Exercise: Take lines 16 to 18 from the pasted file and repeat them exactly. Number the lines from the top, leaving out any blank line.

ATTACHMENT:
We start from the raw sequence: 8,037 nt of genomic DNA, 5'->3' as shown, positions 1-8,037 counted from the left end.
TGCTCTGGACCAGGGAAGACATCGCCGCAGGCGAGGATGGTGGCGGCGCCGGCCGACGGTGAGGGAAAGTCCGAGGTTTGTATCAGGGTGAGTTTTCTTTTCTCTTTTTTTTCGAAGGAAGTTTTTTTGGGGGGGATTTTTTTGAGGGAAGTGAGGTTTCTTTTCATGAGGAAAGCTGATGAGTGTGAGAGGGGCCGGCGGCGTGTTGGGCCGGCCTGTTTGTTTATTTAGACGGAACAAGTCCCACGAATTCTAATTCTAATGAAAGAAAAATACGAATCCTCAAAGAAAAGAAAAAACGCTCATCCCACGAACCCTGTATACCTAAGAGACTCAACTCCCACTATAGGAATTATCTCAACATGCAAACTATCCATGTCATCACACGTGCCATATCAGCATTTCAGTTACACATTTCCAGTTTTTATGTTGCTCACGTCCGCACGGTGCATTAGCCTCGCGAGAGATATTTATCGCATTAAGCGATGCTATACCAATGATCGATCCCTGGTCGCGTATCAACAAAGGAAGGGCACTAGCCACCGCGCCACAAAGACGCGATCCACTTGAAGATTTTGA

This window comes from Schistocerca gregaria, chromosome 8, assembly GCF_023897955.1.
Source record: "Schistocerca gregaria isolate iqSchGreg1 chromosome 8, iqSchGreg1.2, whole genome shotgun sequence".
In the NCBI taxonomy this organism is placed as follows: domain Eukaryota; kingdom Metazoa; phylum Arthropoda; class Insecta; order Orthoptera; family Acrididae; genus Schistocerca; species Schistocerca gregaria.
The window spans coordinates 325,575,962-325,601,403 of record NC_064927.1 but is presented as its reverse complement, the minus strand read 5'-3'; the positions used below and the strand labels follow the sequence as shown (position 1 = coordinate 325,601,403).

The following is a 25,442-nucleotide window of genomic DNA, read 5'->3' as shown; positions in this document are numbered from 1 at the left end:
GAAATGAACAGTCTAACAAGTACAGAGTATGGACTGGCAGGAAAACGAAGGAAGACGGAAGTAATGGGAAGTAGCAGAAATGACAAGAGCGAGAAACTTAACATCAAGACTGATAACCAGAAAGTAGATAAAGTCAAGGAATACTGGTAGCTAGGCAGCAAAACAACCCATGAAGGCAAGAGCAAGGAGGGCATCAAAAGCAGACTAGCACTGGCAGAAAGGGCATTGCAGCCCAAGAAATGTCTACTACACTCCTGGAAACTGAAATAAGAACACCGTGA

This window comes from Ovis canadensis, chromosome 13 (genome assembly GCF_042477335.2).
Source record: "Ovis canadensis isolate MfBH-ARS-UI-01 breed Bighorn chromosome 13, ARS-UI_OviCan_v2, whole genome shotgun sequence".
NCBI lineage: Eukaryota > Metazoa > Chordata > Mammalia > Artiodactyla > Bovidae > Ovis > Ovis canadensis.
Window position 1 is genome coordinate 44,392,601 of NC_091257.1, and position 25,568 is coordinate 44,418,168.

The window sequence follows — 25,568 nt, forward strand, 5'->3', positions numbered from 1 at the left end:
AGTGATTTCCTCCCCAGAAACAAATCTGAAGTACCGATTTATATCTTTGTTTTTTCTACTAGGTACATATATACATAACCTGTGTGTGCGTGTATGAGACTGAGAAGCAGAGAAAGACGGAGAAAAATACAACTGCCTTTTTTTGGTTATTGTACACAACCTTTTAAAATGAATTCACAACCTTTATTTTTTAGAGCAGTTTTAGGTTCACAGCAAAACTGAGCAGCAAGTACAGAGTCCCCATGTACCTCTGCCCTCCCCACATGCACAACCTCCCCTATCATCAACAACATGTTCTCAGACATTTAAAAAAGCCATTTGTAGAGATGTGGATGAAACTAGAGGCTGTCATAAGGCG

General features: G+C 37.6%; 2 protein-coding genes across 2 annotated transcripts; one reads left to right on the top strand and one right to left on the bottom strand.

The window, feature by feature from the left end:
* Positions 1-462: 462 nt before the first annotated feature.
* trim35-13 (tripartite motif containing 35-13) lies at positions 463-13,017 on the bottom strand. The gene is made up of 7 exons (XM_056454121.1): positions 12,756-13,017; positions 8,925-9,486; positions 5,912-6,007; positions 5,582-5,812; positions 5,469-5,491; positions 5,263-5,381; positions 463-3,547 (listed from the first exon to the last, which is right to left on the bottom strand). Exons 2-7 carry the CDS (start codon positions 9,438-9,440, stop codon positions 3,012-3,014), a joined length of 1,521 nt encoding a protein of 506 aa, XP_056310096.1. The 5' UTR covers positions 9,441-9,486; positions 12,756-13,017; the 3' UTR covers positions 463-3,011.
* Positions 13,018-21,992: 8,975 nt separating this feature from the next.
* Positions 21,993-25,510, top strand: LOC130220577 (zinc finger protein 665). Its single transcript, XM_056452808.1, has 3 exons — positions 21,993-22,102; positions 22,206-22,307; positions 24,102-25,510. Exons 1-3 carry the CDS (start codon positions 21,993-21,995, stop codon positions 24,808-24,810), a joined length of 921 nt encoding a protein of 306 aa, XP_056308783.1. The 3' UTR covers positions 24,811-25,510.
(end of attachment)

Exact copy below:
The window, feature by feature from the left end:
* Positions 1-462: 462 nt before the first annotated feature.
* trim35-13 (tripartite motif containing 35-13) lies at positions 463-13,017 on the bottom strand. The gene is made up of 7 exons (XM_056454121.1): positions 12,756-13,017; positions 8,925-9,486; positions 5,912-6,007; positions 5,582-5,812; positions 5,469-5,491; positions 5,263-5,381; positions 463-3,547 (listed from the first exon to the last, which is right to left on the bottom strand). Exons 2-7 carry the CDS (start codon positions 9,438-9,440, stop codon positions 3,012-3,014), a joined length of 1,521 nt encoding a protein of 506 aa, XP_056310096.1. The 5' UTR covers positions 9,441-9,486; positions 12,756-13,017; the 3' UTR covers positions 463-3,011.